Unpopular Cures for Unemployment and Economic Depression
So far, so good.
Things keep happening, more or less as they should.
That is, the US and European economies keep falling apart. And the fixers keep failing to put them back together again.
Just as we expected.
Trying to fix a depression it is not only expensive…. The US government spends $1.60 for every $1 it receives in taxes. This is a recipe for a disaster, not for a recovery.
Worse. It actually prevents a real recovery from happening, by blocking the market’s natural self-healing system
Let us ask you this, dear reader: what’s the cure for a depression?
Answer: a depression!
A depression reduces asset prices, consumer prices, and interest rates. This makes it possible for investors and business people to redirect their efforts on projects that will work. A car wash, for example, may not be a good investment at $100,000. But at $50,000 it might produce good cash-flow.
An investment may not make sense if you have to borrow money at 6% interest. But at 3%…the numbers work.
In an ideal world the price of labor falls too. You may not be willing or able to hire extra workers at $10 an hour. But how about at $5?
Trouble is, the feds interfere with these self-healing trends. Minimum wage laws prevent employers from taking advantage of low-quality labor at low prices. Unemployment compensation keeps workers from discounting their own labor. Zero interest rates and bailouts keep the zombies on their feet. Even in the best of circumstances — that is, in a free market — labor rates tend to be “sticky.” They don’t adjust quickly. With the feds applying so much glue, it’s amazing if they can move at all.
But eventually, a depression works its magic. Prices fall. Investors are wiped out. Businesses go bust. The ‘destruction’ of the capital stock frees up both money and labor for new applications. The ‘creative’ part can begin.
Not this time. The feds have created a darkness without a dawn. The glass is 100% empty. There are plenty of clouds. But no silver linings.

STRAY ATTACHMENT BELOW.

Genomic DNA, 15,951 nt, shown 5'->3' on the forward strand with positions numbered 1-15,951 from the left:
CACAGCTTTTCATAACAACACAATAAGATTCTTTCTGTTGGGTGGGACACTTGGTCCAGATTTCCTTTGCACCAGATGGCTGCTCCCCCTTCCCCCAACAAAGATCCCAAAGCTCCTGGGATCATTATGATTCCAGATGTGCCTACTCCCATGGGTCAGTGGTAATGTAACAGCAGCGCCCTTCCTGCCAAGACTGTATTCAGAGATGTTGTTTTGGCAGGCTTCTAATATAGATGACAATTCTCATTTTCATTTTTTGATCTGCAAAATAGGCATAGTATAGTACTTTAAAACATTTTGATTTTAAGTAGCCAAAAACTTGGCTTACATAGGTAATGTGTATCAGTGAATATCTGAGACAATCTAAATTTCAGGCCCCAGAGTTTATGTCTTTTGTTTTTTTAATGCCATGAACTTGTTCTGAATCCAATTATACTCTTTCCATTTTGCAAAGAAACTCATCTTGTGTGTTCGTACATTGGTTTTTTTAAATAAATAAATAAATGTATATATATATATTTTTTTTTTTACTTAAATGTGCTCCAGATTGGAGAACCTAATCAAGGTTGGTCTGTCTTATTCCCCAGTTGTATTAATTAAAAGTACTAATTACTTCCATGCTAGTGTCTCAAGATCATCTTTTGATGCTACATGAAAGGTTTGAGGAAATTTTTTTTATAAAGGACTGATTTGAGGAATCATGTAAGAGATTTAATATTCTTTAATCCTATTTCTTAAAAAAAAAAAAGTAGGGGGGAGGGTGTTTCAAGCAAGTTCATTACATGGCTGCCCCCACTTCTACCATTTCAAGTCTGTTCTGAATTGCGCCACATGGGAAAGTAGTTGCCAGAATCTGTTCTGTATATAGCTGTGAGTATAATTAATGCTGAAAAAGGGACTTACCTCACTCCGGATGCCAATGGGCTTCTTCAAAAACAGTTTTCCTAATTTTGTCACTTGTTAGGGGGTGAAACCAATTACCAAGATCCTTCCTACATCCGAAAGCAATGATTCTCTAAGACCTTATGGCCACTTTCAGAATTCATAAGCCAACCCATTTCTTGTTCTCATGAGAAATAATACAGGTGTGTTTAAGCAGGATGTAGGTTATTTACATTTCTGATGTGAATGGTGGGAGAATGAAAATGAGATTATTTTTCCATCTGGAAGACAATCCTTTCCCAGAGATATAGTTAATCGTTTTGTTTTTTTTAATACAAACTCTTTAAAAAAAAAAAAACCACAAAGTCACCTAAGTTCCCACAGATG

There are now more than 6 Americans competing for every job. A normal recovery would see the US economy adding about 500,000 new jobs a month. Instead, last month it added 120,000 and economists hailed it as a major victory. Of course, it needs to create 150,000 jobs just to stay even with population growth. As it is there are 7 million fewer jobs today than there were in 2007…and the number of unemployed people is growing.
In 2007, just 10% of the unemployed had been jobless for 6 months or more. Today, the total is 40%. And with so little growth in the job market, many of these unemployed people will never work again.
What’s the problem?
Truth is, no one really knows. The simple explanation is that there’s a Great Correction going on. But even before the Great Correction, decent jobs were disappearing. The recession of 2001 was followed by the first “jobless recovery.” But every recession since the 1970s has been succeeded by a weaker and weaker recovery.
The feds don’t really have any idea why this is. Every politician and policy wonk suggests the usual remedies — more education, retraining and infrastructure investment. But there is no evidence that any of these things would really make the job picture much better.
As we explained earlier this year, the education industry has been a money pit. Huge amounts of money have been “invested” both by parents and the feds. It doesn’t seem to have helped the economy very much. True, a college grad is more likely to have a job…but only because he’s taking it away from someone without one.
The unemployment problem is a “tough nut to crack,” says The Financial Times.
Of course, we could fix the jobless problem overnight. But people wouldn’t appreciate it. We would simply remove all subsidies for unemployed people…and all restraints on hiring. Labor prices would fall fast. Within days, we’d have full employment again.